Rumor said the powerful Nicolai DeMarco could command the heavens, that the beasts below did his bidding . . . and that he was doomed to destroy the woman he took as wife.
Impoverished aristocrat Isabella Vernaducci would defy death itself to rescue her imprisoned brother. She’d even brave the haunted, accursed lair of the lion—the menacing palace of legendary, lethal Don Nicolai DeMarco.
Then Isabella met a man whose growl was velvet, purring heat, whose eyes held dark, all-consuming desire. And when the don commanded her to become his bride, she went willingly into his muscled arms, praying she’d save his tortured soul . . . not sacrifice her life.
I love Beauty and the Beast retellings so while I wasn’t an instant fan of Feehan’s Dark series I picked this up with few qualms.
To start, anyway.
- The “beast” conceit hangs on a bit of magic I like – most people see Nicolai as a literal lion so they’re understandably scared of him.
- The first half didn’t turn me off completely. I wasn’t expecting mastery and just wanted a quick read, so things were on an okay track. However.
- Isabella is just this side of Too Stupid To Live. There’s evil lurking about and Nicolai tells her not to leave the castle… upon which she runs outside every chance she gets. And it gets her into damsel-in-distress trouble every. single. time. GRAH.
- There’s a fixation with Christianity that made me feel like I was being preached to. When Isabella first arrives at the castle she’s relieved that some of the servants cross themselves, as this is a sign that they’re ‘good Christians’. The curse is set up as a good/Christian vs. bad/old/unenlightened/witchcraft divide. I did not need or want it.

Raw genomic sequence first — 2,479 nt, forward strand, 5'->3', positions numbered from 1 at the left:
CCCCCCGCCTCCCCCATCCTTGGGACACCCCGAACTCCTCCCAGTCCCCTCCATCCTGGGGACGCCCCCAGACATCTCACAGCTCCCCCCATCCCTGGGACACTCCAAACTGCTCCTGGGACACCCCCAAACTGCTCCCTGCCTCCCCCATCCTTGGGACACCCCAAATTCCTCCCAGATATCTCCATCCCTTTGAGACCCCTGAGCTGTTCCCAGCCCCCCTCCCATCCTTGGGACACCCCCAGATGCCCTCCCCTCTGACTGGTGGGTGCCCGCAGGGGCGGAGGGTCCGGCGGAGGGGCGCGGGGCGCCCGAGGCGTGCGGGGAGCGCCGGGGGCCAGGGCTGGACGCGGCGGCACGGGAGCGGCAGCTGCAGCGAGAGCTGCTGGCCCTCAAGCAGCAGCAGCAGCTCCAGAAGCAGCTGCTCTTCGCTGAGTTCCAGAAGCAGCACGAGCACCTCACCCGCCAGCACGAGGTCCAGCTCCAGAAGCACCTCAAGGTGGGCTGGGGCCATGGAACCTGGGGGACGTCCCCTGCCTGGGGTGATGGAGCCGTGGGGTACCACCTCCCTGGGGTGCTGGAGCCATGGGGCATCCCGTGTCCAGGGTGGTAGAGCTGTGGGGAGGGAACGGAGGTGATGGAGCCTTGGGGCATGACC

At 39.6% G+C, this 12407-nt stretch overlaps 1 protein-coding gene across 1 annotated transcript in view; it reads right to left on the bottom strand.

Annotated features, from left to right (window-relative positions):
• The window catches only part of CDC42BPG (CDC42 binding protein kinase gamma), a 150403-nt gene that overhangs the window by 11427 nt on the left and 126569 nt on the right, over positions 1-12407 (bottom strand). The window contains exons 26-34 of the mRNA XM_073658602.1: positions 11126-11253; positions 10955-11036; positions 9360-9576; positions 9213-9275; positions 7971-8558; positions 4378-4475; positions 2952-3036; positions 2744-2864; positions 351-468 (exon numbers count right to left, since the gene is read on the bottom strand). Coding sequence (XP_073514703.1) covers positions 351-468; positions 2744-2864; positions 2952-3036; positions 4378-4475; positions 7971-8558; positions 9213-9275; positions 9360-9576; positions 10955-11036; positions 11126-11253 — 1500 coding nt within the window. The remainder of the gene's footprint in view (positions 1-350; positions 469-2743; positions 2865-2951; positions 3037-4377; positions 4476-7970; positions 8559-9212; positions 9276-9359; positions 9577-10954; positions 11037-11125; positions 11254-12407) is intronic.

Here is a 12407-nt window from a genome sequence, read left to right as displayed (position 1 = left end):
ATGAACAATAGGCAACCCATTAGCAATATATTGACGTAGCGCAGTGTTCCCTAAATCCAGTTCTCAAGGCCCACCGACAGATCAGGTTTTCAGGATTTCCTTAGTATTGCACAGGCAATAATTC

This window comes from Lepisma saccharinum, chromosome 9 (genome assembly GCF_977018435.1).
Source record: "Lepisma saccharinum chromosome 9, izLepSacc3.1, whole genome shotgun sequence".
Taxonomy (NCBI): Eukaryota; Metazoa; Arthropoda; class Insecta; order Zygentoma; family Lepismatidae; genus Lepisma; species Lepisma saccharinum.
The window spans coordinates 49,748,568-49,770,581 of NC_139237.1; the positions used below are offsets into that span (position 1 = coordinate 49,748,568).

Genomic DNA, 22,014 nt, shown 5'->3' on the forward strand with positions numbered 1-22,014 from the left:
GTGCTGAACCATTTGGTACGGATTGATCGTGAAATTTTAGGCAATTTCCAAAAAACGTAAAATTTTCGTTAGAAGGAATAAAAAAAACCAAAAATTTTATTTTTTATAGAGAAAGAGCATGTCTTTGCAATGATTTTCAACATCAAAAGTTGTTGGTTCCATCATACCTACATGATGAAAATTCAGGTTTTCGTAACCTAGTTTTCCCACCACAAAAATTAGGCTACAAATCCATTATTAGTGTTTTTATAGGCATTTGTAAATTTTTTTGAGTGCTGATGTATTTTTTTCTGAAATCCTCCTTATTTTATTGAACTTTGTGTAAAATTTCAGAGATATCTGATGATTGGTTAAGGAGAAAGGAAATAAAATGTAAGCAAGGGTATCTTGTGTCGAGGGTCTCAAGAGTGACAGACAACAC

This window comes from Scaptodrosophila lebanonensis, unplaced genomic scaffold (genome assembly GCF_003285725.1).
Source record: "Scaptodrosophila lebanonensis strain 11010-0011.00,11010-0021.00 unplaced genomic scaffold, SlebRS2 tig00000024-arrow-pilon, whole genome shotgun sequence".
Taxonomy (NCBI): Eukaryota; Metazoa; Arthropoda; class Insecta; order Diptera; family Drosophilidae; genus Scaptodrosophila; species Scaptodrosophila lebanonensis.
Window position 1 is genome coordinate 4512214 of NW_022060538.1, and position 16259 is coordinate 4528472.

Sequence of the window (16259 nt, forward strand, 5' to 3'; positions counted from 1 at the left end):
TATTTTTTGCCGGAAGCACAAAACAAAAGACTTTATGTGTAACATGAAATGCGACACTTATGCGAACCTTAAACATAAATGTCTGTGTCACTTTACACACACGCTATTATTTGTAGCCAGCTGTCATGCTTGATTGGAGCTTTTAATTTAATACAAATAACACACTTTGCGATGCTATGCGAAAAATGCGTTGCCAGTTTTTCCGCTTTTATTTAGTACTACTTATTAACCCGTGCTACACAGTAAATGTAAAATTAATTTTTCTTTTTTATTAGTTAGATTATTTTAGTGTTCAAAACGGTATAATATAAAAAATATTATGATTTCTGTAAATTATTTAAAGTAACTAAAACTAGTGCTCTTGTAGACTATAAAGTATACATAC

- In that vein, an older, kindly character warns the hero and heroine not to have sex until after they’re married. When they do the deed anyway Isabella is almost instantly punished for her indiscretion. Not Nicolai – he’s the one doing the backhanded punishing. As a result the heroine doesn’t get a chance to associate sex with happiness and love, only as a forbidden fruit. Me not happy.
- Isabella’s characterization is troubling. We are never given a concrete number but she’s portrayed as being at a tender age. She’s the “young charge” of an elderly maid, and there’s an undercurrent of, ‘go away, little girl’ to some interactions. I had trouble imagining her any older than sixteen, which squares with her idiotic decisions but not sex with a guy who seems like he’s in his thirties. (Again, no age given for him, but still. He has his shit together, at least.) She’s also referred to as pure, as never even having thought about sex, and so on.
- Female friendships are thrown under the bus. Isabella is introduced to a couple of women who live in? near? the castle so that she can make some friends. They’re never allowed to be friends, though – there’s jealousy and all of the petty stereotypes of how women supposedly back stab each other at any opportunity. It even helps fuel the big bad battle.
- We never learn what the big bad actually is. It’s an evil force… that is defeated. Yea?
- Furthermore, it attacks people completely at random, taking away suspense from a who-dun-it Feehan tries to build.
There are quite a few four and five star reviews for this book on Goodreads but oh boy, not for me at all. One star.